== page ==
To pursue this finding, we later gave infant animals 45 min of daily tactile stimulation with a little paintbrush (15 min three times per day) for the first 3 weeks of life. Our behavioral studies showed that this seemingly benign early experience enhanced motor and cognitive skills in adulthood. The anatomical studies showed, in addition, that in these animals there was a decrease in spine density but no change in dendritic length in cortical neurons; yet another pattern of experience-dependent neuronal change. (Parallel studies have shown other changes, too, including neurochemical changes, but these are beyond the current discussion.) Armed with these findings, we then asked whether prenatal experience might also change the structure of the brain months later in adulthood. Indeed, it does. For example, the offspring of a rat housed in a complex environment during the term of her pregnancy have increased synaptic space on neurons in the cerebral cortex in adulthood. Although we do not know how prenatal experiences alter the brain, it seems likely that some chemical response by the mother, be it hormonal or otherwise, can cross the placental barrier and alter the genetic signals in the developing brain.
Our studies showing that experience can uniquely affect the developing brain led us to wonder if the injured infant brain might be repaired by environmental treatments. We were not surprised to find that postinjury experience, such as tactile stroking, could modify both brain plasticity and behavior because we had come to believe that such experiences were powerful modulators of brain development (Kolb, Gibb, & Gorny, 2000). What was surprising, however, was that prenatal experience, such as housing the pregnant mother in a complex environment, could affect how the brain responded to an injury that it would not receive until after birth. In other words, prenatal experience altered the brain’s response to injury later in life. This type of study has profound implications for preemptive treatments of children at risk for a variety of neurological disorders.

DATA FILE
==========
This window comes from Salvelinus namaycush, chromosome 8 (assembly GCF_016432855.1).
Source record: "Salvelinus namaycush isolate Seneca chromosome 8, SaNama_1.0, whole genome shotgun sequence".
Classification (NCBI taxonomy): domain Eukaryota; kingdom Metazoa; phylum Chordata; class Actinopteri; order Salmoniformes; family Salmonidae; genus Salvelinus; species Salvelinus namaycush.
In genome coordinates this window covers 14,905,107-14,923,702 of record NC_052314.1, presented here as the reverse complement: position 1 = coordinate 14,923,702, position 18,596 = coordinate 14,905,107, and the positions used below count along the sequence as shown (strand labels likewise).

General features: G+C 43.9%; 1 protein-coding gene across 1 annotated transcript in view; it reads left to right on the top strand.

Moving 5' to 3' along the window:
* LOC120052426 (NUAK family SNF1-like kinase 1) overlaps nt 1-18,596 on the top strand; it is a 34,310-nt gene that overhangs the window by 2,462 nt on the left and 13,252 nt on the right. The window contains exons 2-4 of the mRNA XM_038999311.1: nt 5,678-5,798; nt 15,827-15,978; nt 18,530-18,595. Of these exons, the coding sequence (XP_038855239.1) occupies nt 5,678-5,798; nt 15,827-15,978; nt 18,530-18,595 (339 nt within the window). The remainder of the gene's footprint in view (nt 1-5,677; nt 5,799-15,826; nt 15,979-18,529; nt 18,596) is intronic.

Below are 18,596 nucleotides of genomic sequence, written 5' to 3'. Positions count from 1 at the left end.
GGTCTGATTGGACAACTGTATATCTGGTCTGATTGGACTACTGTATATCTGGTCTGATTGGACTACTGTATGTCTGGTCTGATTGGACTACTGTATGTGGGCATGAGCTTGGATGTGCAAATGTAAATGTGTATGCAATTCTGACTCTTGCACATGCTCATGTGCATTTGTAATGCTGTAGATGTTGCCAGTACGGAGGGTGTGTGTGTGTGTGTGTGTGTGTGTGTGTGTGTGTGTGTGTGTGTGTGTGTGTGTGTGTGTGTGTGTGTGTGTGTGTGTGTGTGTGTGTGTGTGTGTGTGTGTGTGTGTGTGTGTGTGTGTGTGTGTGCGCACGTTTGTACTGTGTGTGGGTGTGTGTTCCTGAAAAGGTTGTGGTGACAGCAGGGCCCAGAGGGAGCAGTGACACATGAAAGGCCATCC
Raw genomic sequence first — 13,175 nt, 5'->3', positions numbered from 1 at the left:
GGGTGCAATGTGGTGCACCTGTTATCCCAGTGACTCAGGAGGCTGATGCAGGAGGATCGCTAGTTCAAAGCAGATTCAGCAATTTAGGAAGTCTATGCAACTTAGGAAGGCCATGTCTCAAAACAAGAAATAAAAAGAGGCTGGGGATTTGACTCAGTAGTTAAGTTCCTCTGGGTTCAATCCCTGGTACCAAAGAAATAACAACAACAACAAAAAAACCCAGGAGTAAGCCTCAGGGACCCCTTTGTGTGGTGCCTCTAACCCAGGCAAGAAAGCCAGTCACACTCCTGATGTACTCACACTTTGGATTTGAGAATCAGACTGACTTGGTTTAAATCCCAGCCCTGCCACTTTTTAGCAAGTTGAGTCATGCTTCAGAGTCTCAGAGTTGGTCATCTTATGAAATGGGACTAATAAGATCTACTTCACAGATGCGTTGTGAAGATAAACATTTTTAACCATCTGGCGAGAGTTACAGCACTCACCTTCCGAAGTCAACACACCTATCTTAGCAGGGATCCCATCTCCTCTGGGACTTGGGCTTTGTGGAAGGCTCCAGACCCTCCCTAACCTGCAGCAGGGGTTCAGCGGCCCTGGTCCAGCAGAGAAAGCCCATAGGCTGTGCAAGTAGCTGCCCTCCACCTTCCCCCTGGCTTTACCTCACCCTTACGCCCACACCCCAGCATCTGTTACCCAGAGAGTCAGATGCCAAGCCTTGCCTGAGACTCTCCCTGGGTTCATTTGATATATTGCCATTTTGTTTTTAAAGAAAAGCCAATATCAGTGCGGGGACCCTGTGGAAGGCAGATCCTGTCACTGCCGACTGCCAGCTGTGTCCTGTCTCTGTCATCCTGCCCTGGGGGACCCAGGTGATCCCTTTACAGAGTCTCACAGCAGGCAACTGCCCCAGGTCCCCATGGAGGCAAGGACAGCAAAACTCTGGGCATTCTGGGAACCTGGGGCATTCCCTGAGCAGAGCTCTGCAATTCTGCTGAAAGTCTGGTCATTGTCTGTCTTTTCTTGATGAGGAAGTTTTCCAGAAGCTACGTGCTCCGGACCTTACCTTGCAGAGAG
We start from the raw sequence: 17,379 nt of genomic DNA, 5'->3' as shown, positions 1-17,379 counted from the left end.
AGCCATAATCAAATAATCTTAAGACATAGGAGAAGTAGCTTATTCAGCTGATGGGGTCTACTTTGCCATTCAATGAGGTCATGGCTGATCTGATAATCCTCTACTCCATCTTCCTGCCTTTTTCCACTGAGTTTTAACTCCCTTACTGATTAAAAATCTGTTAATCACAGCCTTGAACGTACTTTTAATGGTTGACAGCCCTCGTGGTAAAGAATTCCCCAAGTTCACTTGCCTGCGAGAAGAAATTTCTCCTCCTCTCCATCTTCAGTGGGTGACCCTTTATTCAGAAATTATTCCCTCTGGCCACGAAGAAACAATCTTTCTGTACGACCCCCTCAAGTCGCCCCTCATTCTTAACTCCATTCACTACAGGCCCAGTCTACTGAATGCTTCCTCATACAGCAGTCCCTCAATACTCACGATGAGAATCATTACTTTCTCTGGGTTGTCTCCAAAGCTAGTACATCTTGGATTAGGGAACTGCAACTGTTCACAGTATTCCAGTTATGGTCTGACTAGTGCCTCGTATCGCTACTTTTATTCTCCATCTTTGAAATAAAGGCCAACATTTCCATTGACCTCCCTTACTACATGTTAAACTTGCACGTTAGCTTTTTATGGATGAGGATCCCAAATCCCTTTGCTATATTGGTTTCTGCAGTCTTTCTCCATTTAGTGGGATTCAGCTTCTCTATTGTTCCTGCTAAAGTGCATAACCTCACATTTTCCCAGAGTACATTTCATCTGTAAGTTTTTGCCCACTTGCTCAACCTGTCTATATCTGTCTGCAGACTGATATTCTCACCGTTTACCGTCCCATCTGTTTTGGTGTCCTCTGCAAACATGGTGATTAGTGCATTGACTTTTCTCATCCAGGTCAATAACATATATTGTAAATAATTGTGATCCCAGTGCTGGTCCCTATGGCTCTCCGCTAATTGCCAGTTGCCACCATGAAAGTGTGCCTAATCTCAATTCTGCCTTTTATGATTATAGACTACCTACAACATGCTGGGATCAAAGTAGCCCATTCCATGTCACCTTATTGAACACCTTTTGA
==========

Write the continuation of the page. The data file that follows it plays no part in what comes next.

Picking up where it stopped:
Many people who take stimulant drugs like nicotine, amphetamine, or cocaine do so for their potent psychoactive effects. The long-term behavioral consequences of abusing such psychoactive drugs are now well documented, but much less is known about how repeated exposure to these drugs alters the nervous system. One experimental demonstration of a very persistent form of drug experience-dependent plasticity is known as behavioral sensitization. For example, if a rat is given a small dose of amphetamine, it initially will show a small increase in motor activity (e.g., locomotion, rearing). When the rat is given the same dose on subsequent occasions, however, the increase in motor activity increases, or sensitizes, and the animal may remain sensitized for weeks, months, or even years, even if drug treatment is discontinued.